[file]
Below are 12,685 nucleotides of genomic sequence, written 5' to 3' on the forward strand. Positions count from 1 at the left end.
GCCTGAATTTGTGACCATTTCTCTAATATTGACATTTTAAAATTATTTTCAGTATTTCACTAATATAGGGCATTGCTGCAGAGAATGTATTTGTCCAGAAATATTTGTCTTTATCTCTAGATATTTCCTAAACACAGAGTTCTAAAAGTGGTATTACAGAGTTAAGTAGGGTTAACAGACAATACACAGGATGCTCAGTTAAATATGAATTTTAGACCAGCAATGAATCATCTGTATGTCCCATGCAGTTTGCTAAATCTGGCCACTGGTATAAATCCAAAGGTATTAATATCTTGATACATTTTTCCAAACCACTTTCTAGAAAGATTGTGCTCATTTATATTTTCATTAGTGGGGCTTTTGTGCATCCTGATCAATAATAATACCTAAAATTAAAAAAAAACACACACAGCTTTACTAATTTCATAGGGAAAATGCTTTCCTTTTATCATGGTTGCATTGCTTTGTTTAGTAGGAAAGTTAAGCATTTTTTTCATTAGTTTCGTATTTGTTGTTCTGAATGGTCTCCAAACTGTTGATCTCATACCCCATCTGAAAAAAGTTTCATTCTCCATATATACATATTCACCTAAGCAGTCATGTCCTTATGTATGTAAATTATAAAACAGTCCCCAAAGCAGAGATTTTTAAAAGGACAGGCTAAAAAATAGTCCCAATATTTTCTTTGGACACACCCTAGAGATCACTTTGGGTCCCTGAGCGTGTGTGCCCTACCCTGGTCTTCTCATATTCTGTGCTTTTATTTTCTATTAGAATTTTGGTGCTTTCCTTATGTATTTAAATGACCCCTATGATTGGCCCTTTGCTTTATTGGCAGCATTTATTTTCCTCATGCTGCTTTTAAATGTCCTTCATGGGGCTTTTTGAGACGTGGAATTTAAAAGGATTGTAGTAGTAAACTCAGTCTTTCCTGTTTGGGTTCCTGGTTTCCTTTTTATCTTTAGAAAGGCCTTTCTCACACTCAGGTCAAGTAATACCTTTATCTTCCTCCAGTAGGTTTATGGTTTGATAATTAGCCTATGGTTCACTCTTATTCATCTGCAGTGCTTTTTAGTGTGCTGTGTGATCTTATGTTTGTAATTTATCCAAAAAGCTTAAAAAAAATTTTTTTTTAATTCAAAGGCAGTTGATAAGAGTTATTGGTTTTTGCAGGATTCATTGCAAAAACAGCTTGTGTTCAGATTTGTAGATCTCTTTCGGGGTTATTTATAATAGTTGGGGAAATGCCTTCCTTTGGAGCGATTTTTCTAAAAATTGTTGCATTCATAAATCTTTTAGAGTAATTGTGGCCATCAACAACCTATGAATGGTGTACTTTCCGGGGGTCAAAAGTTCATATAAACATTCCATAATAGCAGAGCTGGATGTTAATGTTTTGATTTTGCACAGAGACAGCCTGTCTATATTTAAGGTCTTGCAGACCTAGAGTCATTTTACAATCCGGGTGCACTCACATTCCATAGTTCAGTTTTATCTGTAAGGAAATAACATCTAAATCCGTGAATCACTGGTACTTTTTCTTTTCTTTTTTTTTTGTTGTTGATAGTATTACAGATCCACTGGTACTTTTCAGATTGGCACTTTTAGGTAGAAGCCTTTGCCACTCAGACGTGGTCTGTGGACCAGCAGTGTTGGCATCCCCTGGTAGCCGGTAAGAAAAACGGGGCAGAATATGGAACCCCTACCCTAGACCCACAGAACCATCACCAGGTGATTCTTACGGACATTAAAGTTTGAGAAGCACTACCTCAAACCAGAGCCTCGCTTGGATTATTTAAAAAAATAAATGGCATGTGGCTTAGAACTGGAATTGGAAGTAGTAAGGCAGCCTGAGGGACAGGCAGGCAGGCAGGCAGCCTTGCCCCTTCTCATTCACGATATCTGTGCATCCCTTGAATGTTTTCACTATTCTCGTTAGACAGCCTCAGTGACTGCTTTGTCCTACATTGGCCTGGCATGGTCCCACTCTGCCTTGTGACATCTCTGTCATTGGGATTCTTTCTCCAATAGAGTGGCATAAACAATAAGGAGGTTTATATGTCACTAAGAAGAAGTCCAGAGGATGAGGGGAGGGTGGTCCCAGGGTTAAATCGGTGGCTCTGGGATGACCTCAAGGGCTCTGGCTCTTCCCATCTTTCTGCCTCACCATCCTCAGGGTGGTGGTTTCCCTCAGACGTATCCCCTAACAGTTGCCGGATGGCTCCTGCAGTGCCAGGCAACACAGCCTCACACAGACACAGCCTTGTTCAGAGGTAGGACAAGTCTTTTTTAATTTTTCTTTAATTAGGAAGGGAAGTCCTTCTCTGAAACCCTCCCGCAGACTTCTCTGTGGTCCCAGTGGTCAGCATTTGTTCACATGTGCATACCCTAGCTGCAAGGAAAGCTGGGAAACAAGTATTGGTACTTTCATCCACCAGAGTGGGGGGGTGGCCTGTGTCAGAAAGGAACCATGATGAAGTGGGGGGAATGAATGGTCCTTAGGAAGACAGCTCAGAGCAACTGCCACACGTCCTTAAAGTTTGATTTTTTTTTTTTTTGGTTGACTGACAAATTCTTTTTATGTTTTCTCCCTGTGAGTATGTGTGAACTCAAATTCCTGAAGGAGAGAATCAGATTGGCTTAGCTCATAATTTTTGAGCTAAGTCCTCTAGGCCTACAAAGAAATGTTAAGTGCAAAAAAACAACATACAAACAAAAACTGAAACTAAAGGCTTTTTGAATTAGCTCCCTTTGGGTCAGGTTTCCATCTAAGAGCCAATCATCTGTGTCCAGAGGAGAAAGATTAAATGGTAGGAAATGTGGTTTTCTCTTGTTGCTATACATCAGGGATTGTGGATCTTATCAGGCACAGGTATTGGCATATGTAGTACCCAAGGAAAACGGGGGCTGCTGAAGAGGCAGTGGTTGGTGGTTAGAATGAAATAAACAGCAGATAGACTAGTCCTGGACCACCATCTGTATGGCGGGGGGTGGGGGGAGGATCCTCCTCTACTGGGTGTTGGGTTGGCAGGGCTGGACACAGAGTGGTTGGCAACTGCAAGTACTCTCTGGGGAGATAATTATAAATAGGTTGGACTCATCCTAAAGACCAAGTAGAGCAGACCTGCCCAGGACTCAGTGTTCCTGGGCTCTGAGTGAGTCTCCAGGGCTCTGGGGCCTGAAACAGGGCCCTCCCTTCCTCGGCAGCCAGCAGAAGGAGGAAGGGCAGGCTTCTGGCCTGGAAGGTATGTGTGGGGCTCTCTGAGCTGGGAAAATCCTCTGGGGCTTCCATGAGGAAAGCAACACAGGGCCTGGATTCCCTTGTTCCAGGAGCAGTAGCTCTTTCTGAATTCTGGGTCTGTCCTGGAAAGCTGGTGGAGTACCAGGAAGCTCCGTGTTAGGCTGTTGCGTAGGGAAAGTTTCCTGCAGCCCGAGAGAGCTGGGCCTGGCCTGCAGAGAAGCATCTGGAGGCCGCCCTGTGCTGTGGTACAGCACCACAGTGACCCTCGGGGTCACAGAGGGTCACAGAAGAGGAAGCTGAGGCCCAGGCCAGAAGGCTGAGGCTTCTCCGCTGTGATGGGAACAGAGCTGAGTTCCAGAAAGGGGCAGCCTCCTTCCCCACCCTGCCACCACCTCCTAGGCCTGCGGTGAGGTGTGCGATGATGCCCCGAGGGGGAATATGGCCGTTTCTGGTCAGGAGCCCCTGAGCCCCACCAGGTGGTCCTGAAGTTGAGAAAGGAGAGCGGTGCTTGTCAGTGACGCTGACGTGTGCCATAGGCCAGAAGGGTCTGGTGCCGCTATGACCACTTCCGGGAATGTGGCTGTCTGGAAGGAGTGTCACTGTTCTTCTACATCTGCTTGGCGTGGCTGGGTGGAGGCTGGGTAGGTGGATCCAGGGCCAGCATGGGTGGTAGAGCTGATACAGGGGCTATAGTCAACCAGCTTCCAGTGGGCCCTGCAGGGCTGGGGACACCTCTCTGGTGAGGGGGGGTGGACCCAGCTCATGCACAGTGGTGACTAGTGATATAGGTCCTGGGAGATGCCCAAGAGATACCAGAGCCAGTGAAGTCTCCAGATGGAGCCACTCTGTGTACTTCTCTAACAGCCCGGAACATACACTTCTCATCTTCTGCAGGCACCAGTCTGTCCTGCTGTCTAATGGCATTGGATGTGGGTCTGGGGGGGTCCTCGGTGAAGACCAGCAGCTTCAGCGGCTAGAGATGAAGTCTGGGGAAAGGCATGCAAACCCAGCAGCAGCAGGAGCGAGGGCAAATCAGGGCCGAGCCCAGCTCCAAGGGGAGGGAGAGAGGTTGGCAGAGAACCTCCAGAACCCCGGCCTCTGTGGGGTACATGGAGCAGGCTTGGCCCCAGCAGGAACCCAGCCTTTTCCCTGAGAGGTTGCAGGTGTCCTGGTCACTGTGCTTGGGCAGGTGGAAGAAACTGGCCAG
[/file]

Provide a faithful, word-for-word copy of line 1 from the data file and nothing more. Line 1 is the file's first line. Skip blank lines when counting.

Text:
Below are 12,685 nucleotides of genomic sequence, written 5' to 3' on the forward strand. Positions count from 1 at the left end.